Monthly Archives: September 2014

Peter Bond’s Aultbea

I can’t claim any of the credit for this one, it is the work of one of my friends and stalwart operators of Portchullin, Peter Bond.

His latest layout (in EM) is based on the line that was proposed from Achnasheen to Gairloch and Aultbea.  This was a real proposal in the late 19th century but the scheme came to nothing.  Peter has imagined that not only was it built but it thrived; to a large degree due to the naval connection where the navy did use Gairloch as a significant port.  He has also presumed that Aultbea became the port for the Hebrides and thus the Kyle line faded away (a point I don’t like!).

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You can see in this view the rather nice model of the signal cabin for Aultbea, based on that at Kyle.  The description of the building of this was in BRM in September and October 2012 and is worth a read.

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The layout is pretty big; some 30 feet long and relatively deep at the station end.  Peter envisaged that with the rise in traffic during the first war, the station had to be enlarged – much like Oban was when the Ballachulish line was built.  Indeed, Peter is taking a lot of his inspiration from Oban, including portions of the trackplan, the overall roof and the engine shed being a little detached from the rest of the station.  As you can see, it will be set in the late 1960’s so a little earlier than Portchullin.

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Now Peter is an inveterate starter of layouts, so by posting these progress pictures, I am hoping to prod him along to finishing this one.

Over to you Pete!

 

 

 

 

First Four Boards Complete!

Julian and I have been putting a bit more time in on the baseboards, to the point where the first four are complete with the exception of their varnishing/painting.

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You will also see in the pictures that the beams that support the boards have also been completed.  These span between the brackets that were shown here which in turn are supported by bolts that have been affixed to the builders trestles.  This means that each point of contact can be adjusted for both overall level and also cant.  The idea is that this is done prior to placing the boards on the beams, so that the whole thing can be levelled as one and the boards then just get plonked on.  So long as the floor is not too wonky (like that in Tim & Julian’s place!), this does not take long and it is very idiot-proof assembling the layout perfectly each time.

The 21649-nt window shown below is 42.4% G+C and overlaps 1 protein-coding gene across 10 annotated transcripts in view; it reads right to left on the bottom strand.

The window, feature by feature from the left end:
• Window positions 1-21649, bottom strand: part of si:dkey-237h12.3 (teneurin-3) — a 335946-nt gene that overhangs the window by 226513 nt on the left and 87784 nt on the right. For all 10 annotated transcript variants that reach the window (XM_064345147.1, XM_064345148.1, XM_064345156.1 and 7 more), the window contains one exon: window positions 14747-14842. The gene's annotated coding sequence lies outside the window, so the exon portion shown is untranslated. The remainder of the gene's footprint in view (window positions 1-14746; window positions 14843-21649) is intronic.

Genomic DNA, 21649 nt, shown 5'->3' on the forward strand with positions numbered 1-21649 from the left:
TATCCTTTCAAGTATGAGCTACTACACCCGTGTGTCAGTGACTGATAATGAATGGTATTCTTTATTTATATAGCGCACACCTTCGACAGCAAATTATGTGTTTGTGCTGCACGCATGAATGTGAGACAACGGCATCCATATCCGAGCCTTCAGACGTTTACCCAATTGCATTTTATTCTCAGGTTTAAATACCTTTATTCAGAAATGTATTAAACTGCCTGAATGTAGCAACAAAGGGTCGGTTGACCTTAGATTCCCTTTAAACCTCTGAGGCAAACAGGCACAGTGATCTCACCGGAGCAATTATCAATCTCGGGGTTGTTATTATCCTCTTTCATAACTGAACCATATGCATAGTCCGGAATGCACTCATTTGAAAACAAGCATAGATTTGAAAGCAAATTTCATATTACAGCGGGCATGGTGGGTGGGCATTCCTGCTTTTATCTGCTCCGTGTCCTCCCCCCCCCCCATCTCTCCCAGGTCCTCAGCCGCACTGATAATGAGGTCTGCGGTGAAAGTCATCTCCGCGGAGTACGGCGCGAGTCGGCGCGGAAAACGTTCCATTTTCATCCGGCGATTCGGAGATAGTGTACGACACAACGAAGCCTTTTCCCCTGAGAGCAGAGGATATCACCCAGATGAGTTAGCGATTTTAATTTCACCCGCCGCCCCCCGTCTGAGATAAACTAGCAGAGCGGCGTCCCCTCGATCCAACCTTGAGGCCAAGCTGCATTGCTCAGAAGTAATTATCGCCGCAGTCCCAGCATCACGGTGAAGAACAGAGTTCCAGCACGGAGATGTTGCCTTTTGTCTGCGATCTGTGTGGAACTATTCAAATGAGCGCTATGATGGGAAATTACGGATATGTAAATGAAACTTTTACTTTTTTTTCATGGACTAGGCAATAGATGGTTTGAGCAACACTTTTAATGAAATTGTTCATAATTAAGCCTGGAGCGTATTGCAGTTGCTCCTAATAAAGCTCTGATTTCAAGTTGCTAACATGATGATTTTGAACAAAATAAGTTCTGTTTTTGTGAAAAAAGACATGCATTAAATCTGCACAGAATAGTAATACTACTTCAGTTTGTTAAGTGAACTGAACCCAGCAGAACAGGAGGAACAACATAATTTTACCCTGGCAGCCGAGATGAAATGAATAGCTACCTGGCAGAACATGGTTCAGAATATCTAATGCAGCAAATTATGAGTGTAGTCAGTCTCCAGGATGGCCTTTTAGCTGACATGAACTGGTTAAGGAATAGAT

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Also visible in the views are the gallows brackets that will support the lighting and facia.  These are fairly meaty as they have to span over 1300mm from front to back, so the moment on them is quite high.  What we have just found is that they are a tad low due to the beans being a bit higher than I had expected.  A bit of adjustment will be required in due course; especially as the layout level is also a bit high.

But the acid test of the new boards is shown in this view.  On Portchullin one of the problems is that the boards rise up slightly at the joints – a problem I see a lot on layouts.  This is dead flat; so we won’t see the trains doing any Casey Jones runs over the mountain ranges!

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The next visit will get on with the last two boards, which will take up the rather obvious space where Julian is working.  These will only be a single width in size as the boards are tapering in to 700mm wide at the end on the left in the view below.  To give a sense of scale, the yellow spirit level is 1200mm and the dark one 750mm.  (see Mr Ullyot – two spirit levels now………..)

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So thanks again to Tim & Julian and if any of readers are looking at electric loft ladders; give them a call.  S&T Joinery.

 

 

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